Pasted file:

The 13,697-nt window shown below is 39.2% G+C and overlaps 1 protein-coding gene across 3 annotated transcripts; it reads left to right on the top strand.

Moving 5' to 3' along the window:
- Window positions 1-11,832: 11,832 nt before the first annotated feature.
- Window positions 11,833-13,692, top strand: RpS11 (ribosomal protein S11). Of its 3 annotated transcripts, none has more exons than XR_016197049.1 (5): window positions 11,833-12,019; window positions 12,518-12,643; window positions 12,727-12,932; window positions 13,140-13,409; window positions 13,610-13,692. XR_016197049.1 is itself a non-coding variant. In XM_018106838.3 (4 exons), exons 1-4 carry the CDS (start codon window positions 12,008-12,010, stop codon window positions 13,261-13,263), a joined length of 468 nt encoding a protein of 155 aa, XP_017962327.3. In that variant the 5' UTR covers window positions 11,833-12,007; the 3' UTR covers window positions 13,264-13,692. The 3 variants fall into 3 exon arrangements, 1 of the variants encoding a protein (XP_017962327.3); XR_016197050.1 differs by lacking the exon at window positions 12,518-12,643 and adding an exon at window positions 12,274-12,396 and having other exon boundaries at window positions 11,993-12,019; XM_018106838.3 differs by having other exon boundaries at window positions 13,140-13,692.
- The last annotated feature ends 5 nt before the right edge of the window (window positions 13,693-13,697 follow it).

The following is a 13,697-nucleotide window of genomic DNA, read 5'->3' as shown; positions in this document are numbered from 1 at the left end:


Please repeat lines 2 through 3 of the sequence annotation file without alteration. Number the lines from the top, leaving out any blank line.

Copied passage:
Moving 5' to 3' along the window:
- Window positions 1-11,832: 11,832 nt before the first annotated feature.